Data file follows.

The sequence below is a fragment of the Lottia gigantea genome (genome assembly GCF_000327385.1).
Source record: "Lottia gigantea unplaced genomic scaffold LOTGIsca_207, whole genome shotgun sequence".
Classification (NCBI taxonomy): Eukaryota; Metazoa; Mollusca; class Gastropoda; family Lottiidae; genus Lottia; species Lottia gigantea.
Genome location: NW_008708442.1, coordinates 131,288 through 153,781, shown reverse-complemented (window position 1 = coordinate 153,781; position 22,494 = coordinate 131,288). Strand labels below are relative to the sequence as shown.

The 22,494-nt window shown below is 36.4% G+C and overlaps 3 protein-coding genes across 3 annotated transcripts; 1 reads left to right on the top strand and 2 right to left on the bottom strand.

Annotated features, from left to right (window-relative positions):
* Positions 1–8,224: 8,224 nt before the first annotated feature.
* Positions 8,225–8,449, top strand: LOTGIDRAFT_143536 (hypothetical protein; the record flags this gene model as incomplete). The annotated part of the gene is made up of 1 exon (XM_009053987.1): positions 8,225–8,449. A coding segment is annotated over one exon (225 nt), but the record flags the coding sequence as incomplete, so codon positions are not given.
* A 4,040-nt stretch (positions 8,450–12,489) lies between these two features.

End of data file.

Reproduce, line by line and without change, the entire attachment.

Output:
The sequence below is a fragment of the Lottia gigantea genome (genome assembly GCF_000327385.1).
Source record: "Lottia gigantea unplaced genomic scaffold LOTGIsca_207, whole genome shotgun sequence".
Classification (NCBI taxonomy): Eukaryota; Metazoa; Mollusca; class Gastropoda; family Lottiidae; genus Lottia; species Lottia gigantea.
Genome location: NW_008708442.1, coordinates 131,288 through 153,781, shown reverse-complemented (window position 1 = coordinate 153,781; position 22,494 = coordinate 131,288). Strand labels below are relative to the sequence as shown.

The 22,494-nt window shown below is 36.4% G+C and overlaps 3 protein-coding genes across 3 annotated transcripts; 1 reads left to right on the top strand and 2 right to left on the bottom strand.

Annotated features, from left to right (window-relative positions):
* Positions 1–8,224: 8,224 nt before the first annotated feature.
* Positions 8,225–8,449, top strand: LOTGIDRAFT_143536 (hypothetical protein; the record flags this gene model as incomplete). The annotated part of the gene is made up of 1 exon (XM_009053987.1): positions 8,225–8,449. A coding segment is annotated over one exon (225 nt), but the record flags the coding sequence as incomplete, so codon positions are not given.
* A 4,040-nt stretch (positions 8,450–12,489) lies between these two features.